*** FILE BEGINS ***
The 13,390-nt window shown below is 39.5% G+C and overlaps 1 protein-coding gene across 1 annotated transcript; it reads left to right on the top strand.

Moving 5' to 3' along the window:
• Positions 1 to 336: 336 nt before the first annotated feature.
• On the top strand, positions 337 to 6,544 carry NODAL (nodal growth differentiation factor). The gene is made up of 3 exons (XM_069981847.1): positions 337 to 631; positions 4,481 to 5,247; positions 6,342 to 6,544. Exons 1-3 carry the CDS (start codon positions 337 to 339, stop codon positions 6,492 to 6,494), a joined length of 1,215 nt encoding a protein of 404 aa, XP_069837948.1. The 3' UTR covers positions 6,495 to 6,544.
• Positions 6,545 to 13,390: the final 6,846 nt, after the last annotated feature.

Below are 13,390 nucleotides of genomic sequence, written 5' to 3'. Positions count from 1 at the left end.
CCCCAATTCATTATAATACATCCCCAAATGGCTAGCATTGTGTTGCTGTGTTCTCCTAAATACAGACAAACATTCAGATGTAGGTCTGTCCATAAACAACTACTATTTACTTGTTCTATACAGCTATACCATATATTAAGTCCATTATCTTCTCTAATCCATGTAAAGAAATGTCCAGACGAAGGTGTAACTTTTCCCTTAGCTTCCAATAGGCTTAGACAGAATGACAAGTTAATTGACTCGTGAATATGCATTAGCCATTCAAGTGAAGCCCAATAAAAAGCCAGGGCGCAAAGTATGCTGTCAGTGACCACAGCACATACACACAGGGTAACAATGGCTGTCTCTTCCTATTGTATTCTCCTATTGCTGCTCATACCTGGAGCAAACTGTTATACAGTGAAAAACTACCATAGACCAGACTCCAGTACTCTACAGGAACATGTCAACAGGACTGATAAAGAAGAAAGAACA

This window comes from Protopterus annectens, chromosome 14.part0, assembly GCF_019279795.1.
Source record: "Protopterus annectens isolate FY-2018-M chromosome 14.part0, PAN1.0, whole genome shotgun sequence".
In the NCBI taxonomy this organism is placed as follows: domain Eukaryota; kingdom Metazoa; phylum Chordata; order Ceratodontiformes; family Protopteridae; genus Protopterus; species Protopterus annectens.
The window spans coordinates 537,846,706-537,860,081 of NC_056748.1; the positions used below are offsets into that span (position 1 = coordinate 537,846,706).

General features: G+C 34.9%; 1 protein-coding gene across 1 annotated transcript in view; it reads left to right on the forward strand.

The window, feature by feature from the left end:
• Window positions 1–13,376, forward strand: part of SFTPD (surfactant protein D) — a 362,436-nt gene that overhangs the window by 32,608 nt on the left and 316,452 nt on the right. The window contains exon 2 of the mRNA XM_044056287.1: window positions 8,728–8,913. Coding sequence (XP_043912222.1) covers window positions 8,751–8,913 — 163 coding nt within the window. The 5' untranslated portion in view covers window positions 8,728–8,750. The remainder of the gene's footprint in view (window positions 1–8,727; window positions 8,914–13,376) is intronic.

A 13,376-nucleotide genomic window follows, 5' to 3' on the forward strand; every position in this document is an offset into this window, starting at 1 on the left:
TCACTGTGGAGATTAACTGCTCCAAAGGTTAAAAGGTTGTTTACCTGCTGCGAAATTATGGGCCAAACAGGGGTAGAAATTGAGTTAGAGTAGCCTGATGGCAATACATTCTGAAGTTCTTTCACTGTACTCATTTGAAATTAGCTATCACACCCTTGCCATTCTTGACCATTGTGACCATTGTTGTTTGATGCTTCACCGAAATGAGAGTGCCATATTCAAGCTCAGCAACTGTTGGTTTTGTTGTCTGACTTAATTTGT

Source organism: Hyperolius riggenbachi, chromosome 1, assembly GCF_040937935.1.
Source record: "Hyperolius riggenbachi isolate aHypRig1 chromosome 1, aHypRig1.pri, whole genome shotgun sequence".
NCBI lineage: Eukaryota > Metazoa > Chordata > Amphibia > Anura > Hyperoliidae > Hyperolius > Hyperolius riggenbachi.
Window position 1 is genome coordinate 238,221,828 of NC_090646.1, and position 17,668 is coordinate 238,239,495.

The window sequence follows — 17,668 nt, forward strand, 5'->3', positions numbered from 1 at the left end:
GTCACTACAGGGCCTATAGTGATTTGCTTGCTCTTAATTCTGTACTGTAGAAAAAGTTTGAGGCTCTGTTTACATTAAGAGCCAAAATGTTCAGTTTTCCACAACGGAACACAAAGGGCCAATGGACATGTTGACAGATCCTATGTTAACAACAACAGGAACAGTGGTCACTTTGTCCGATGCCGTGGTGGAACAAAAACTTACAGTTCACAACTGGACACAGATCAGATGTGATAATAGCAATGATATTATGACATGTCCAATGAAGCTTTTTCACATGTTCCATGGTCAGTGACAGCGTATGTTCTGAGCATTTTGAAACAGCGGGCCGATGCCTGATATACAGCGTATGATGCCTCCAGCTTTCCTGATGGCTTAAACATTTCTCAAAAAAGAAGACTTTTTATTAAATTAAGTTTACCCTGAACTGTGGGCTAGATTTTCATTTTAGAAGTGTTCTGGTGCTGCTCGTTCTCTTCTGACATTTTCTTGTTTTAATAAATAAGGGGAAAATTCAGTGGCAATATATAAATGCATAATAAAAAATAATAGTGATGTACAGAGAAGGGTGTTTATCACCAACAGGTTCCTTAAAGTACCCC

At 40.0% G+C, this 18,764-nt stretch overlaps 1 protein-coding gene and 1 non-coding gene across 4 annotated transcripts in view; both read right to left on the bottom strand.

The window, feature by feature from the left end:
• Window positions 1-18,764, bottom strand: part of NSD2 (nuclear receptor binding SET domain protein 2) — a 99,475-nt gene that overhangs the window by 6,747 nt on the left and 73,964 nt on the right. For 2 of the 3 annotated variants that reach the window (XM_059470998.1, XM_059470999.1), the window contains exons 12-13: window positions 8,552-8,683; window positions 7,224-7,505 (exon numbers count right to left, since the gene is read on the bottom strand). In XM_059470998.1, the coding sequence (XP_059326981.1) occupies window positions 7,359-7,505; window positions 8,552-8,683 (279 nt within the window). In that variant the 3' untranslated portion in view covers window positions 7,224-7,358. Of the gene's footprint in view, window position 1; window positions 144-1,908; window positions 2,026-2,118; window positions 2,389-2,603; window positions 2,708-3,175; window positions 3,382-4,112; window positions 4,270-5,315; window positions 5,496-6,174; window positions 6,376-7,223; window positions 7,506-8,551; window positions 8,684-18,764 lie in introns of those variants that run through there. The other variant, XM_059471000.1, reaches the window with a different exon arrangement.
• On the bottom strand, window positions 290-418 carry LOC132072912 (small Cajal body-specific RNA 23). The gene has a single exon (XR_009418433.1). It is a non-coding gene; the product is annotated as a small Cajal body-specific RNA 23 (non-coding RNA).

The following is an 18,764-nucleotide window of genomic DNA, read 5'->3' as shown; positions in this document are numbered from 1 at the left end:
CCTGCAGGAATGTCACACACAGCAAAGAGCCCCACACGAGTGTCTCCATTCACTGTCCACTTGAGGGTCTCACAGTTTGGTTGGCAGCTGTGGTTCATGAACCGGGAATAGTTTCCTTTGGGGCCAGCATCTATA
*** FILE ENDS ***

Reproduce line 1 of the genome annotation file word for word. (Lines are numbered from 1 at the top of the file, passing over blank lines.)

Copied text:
The 13,390-nt window shown below is 39.5% G+C and overlaps 1 protein-coding gene across 1 annotated transcript; it reads left to right on the top strand.